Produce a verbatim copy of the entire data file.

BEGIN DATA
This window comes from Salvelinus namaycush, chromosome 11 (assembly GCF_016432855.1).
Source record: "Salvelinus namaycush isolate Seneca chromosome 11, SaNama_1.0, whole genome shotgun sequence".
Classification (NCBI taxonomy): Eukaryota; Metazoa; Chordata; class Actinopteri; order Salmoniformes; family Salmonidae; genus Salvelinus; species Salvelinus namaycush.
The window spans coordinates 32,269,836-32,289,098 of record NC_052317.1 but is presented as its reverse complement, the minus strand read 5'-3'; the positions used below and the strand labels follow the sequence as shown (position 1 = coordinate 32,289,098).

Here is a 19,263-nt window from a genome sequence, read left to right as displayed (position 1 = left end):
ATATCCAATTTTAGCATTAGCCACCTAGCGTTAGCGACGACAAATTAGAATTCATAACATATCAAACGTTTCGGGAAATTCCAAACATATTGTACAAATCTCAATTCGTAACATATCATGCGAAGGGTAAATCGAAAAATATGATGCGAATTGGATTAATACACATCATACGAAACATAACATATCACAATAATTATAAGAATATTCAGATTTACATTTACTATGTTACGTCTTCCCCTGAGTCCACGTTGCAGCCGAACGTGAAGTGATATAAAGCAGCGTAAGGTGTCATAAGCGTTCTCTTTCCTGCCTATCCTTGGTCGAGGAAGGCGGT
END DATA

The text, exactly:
This window comes from Salvelinus namaycush, chromosome 11 (assembly GCF_016432855.1).
Source record: "Salvelinus namaycush isolate Seneca chromosome 11, SaNama_1.0, whole genome shotgun sequence".
Classification (NCBI taxonomy): Eukaryota; Metazoa; Chordata; class Actinopteri; order Salmoniformes; family Salmonidae; genus Salvelinus; species Salvelinus namaycush.
The window spans coordinates 32,269,836-32,289,098 of record NC_052317.1 but is presented as its reverse complement, the minus strand read 5'-3'; the positions used below and the strand labels follow the sequence as shown (position 1 = coordinate 32,289,098).

Here is a 19,263-nt window from a genome sequence, read left to right as displayed (position 1 = left end):
ATATCCAATTTTAGCATTAGCCACCTAGCGTTAGCGACGACAAATTAGAATTCATAACATATCAAACGTTTCGGGAAATTCCAAACATATTGTACAAATCTCAATTCGTAACATATCATGCGAAGGGTAAATCGAAAAATATGATGCGAATTGGATTAATACACATCATACGAAACATAACATATCACAATAATTATAAGAATATTCAGATTTACATTTACTATGTTACGTCTTCCCCTGAGTCCACGTTGCAGCCGAACGTGAAGTGATATAAAGCAGCGTAAGGTGTCATAAGCGTTCTCTTTCCTGCCTATCCTTGGTCGAGGAAGGCGGT